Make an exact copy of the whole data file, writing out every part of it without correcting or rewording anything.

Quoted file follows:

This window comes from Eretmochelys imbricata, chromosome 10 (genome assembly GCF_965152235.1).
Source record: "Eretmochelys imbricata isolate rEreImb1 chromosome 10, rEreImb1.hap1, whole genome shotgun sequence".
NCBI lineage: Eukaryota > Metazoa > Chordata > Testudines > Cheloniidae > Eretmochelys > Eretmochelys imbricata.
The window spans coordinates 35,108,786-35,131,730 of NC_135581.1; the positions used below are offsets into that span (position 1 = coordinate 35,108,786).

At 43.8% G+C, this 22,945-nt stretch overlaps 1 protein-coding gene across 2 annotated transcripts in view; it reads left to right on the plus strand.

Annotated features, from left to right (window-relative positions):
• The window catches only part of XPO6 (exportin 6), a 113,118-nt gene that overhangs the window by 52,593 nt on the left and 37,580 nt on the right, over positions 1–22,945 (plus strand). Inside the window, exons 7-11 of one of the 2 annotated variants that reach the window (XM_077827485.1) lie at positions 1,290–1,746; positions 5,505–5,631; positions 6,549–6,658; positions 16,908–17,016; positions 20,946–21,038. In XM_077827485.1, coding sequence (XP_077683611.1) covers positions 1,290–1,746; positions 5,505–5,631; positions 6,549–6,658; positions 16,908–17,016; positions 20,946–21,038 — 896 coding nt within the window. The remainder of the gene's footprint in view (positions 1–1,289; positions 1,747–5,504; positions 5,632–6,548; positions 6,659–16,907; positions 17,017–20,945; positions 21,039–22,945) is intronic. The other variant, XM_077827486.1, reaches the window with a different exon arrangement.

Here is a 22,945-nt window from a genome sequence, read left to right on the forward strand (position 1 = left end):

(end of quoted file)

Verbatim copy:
This window comes from Eretmochelys imbricata, chromosome 10 (genome assembly GCF_965152235.1).
Source record: "Eretmochelys imbricata isolate rEreImb1 chromosome 10, rEreImb1.hap1, whole genome shotgun sequence".
NCBI lineage: Eukaryota > Metazoa > Chordata > Testudines > Cheloniidae > Eretmochelys > Eretmochelys imbricata.
The window spans coordinates 35,108,786-35,131,730 of NC_135581.1; the positions used below are offsets into that span (position 1 = coordinate 35,108,786).

At 43.8% G+C, this 22,945-nt stretch overlaps 1 protein-coding gene across 2 annotated transcripts in view; it reads left to right on the plus strand.

Annotated features, from left to right (window-relative positions):
• The window catches only part of XPO6 (exportin 6), a 113,118-nt gene that overhangs the window by 52,593 nt on the left and 37,580 nt on the right, over positions 1–22,945 (plus strand). Inside the window, exons 7-11 of one of the 2 annotated variants that reach the window (XM_077827485.1) lie at positions 1,290–1,746; positions 5,505–5,631; positions 6,549–6,658; positions 16,908–17,016; positions 20,946–21,038. In XM_077827485.1, coding sequence (XP_077683611.1) covers positions 1,290–1,746; positions 5,505–5,631; positions 6,549–6,658; positions 16,908–17,016; positions 20,946–21,038 — 896 coding nt within the window. The remainder of the gene's footprint in view (positions 1–1,289; positions 1,747–5,504; positions 5,632–6,548; positions 6,659–16,907; positions 17,017–20,945; positions 21,039–22,945) is intronic. The other variant, XM_077827486.1, reaches the window with a different exon arrangement.

Here is a 22,945-nt window from a genome sequence, read left to right on the forward strand (position 1 = left end):